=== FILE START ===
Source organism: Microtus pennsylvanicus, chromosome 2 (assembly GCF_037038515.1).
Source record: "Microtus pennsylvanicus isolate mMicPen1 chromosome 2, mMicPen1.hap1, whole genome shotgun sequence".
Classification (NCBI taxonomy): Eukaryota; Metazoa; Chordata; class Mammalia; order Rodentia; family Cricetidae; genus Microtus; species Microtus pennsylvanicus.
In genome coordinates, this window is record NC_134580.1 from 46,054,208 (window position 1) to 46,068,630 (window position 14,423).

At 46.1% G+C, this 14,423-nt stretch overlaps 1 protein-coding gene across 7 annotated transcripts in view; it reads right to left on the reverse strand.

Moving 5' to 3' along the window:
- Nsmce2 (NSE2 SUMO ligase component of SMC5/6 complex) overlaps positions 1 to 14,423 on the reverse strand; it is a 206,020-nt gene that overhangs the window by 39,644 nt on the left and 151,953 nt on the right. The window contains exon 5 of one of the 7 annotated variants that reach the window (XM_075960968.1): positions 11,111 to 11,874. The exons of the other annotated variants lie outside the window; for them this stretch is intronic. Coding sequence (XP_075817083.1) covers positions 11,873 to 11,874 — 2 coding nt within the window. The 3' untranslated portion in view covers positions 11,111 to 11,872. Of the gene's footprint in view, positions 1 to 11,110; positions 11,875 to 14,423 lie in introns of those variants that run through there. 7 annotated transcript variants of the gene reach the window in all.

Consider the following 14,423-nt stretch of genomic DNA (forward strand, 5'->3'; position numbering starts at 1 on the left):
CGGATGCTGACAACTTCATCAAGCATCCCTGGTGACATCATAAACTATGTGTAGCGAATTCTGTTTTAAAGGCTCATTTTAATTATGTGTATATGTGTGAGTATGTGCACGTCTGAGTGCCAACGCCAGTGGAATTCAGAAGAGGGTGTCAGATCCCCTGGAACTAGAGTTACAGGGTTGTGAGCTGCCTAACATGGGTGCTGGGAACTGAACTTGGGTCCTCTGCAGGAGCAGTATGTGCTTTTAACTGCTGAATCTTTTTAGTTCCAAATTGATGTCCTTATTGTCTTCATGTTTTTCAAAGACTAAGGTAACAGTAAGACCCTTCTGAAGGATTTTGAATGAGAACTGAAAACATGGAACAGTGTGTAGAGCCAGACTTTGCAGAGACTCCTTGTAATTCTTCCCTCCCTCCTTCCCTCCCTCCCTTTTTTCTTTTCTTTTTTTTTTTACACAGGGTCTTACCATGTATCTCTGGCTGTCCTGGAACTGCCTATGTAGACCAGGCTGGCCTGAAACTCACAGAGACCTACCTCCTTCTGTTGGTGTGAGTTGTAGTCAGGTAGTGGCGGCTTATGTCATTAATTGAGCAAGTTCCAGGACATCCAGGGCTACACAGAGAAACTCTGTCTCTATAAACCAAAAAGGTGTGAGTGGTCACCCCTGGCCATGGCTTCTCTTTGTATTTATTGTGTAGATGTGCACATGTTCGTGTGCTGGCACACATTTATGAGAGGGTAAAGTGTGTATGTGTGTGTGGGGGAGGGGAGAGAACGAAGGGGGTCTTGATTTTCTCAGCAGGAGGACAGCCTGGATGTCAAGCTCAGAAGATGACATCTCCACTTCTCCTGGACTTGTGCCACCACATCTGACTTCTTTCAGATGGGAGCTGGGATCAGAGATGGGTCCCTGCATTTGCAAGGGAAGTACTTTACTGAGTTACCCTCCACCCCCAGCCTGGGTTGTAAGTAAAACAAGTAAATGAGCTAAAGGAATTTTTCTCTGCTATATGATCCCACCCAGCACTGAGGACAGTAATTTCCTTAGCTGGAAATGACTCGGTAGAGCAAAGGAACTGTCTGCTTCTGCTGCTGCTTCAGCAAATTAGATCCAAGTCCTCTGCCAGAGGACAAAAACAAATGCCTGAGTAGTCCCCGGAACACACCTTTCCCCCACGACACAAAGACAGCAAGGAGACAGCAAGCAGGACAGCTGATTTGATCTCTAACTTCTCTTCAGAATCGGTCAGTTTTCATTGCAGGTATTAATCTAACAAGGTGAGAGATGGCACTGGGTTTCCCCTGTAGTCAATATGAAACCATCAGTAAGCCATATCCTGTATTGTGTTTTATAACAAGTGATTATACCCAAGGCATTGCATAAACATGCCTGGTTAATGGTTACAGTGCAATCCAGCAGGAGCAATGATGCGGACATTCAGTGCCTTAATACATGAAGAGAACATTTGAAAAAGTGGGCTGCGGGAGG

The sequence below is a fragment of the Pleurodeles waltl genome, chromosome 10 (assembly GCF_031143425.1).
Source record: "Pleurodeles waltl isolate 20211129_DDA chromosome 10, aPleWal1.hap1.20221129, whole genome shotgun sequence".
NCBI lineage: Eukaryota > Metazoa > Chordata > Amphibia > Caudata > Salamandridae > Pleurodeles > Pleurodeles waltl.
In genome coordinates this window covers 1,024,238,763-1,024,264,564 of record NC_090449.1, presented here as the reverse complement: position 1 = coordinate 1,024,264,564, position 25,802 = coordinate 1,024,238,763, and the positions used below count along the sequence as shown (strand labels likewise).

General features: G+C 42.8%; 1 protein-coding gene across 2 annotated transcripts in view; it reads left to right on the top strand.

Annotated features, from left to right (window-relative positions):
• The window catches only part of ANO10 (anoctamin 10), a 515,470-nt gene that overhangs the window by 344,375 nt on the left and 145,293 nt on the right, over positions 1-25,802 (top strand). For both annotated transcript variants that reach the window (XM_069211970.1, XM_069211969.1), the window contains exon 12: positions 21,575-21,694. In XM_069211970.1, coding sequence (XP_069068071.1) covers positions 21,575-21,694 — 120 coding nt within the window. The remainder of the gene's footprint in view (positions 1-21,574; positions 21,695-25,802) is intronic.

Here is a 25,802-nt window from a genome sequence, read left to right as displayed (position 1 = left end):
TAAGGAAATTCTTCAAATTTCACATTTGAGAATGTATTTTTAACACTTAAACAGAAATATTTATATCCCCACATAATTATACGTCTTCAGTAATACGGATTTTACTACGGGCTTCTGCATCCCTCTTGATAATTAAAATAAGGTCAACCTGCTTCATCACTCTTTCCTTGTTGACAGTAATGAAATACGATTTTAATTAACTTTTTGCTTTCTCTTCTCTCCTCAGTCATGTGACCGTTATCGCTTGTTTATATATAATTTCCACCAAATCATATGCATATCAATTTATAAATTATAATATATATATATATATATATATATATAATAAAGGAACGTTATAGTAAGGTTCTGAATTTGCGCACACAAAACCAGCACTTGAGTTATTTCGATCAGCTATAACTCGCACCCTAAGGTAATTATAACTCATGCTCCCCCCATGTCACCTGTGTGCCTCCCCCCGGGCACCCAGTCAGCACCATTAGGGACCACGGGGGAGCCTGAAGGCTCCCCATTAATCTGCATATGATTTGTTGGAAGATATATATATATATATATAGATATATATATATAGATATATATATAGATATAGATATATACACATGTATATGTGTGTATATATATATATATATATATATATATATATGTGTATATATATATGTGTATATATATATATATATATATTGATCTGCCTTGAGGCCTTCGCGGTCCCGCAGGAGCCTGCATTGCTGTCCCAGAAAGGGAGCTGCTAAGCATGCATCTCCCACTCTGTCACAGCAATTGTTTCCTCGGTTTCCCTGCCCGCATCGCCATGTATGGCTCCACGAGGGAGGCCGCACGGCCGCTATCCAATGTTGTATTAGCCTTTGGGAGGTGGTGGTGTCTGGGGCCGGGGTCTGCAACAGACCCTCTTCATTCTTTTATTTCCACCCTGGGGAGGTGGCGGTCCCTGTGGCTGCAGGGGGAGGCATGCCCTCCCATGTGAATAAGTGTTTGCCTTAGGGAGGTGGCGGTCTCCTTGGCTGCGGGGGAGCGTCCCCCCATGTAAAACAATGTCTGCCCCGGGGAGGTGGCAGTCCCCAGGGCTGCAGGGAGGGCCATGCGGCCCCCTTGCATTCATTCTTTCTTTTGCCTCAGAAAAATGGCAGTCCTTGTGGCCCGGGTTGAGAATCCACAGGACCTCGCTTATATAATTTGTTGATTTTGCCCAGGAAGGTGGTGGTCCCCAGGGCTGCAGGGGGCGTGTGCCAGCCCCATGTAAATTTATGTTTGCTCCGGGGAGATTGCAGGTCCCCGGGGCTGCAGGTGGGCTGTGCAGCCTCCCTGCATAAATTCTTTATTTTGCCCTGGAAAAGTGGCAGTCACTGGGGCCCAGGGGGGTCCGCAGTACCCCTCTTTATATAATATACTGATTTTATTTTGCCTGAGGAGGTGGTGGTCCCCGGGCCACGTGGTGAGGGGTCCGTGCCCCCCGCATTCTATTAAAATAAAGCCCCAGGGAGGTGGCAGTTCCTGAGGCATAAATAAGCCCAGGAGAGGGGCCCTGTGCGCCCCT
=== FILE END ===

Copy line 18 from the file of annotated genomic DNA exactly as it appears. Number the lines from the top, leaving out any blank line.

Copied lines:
TAAGGAAATTCTTCAAATTTCACATTTGAGAATGTATTTTTAACACTTAAACAGAAATATTTATATCCCCACATAATTATACGTCTTCAGTAATACGGATTTTACTACGGGCTTCTGCATCCCTCTTGATAATTAAAATAAGGTCAACCTGCTTCATCACTCTTTCCTTGTTGACAGTAATGAAATACGATTTTAATTAACTTTTTGCTTTCTCTTCTCTCCTCAGTCATGTGACCGTTATCGCTTGTTTATATATAATTTCCACCAAATCATATGCATATCAATTTATAAATTATAATATATATATATATATATATATATATAATAAAGGAACGTTATAGTAAGGTTCTGAATTTGCGCACACAAAACCAGCACTTGAGTTATTTCGATCAGCTATAACTCGCACCCTAAGGTAATTATAACTCATGCTCCCCCCATGTCACCTGTGTGCCTCCCCCCGGGCACCCAGTCAGCACCATTAGGGACCACGGGGGAGCCTGAAGGCTCCCCATTAATCTGCATATGATTTGTTGGAAGATATATATATATATATATAGATATATATATATAGATATATATATAGATATAGATATATACACATGTATATGTGTGTATATATATATATATATATATATATATATATGTGTATATATATATGTGTATATATATATATATATATATTGATCTGCCTTGAGGCCTTCGCGGTCCCGCAGGAGCCTGCATTGCTGTCCCAGAAAGGGAGCTGCTAAGCATGCATCTCCCACTCTGTCACAGCAATTGTTTCCTCGGTTTCCCTGCCCGCATCGCCATGTATGGCTCCACGAGGGAGGCCGCACGGCCGCTATCCAATGTTGTATTAGCCTTTGGGAGGTGGTGGTGTCTGGGGCCGGGGTCTGCAACAGACCCTCTTCATTCTTTTATTTCCACCCTGGGGAGGTGGCGGTCCCTGTGGCTGCAGGGGGAGGCATGCCCTCCCATGTGAATAAGTGTTTGCCTTAGGGAGGTGGCGGTCTCCTTGGCTGCGGGGGAGCGTCCCCCCATGTAAAACAATGTCTGCCCCGGGGAGGTGGCAGTCCCCAGGGCTGCAGGGAGGGCCATGCGGCCCCCTTGCATTCATTCTTTCTTTTGCCTCAGAAAAATGGCAGTCCTTGTGGCCCGGGTTGAGAATCCACAGGACCTCGCTTATATAATTTGTTGATTTTGCCCAGGAAGGTGGTGGTCCCCAGGGCTGCAGGGGGCGTGTGCCAGCCCCATGTAAATTTATGTTTGCTCCGGGGAGATTGCAGGTCCCCGGGGCTGCAGGTGGGCTGTGCAGCCTCCCTGCATAAATTCTTTATTTTGCCCTGGAAAAGTGGCAGTCACTGGGGCCCAGGGGGGTCCGCAGTACCCCTCTTTATATAATATACTGATTTTATTTTGCCTGAGGAGGTGGTGGTCCCCGGGCCACGTGGTGAGGGGTCCGTGCCCCCCGCATTCTATTAAAATAAAGCCCCAGGGAGGTGGCAGTTCCTGAGGCATAAATAAGCCCAGGAGAGGGGCCCTGTGCGCCCCT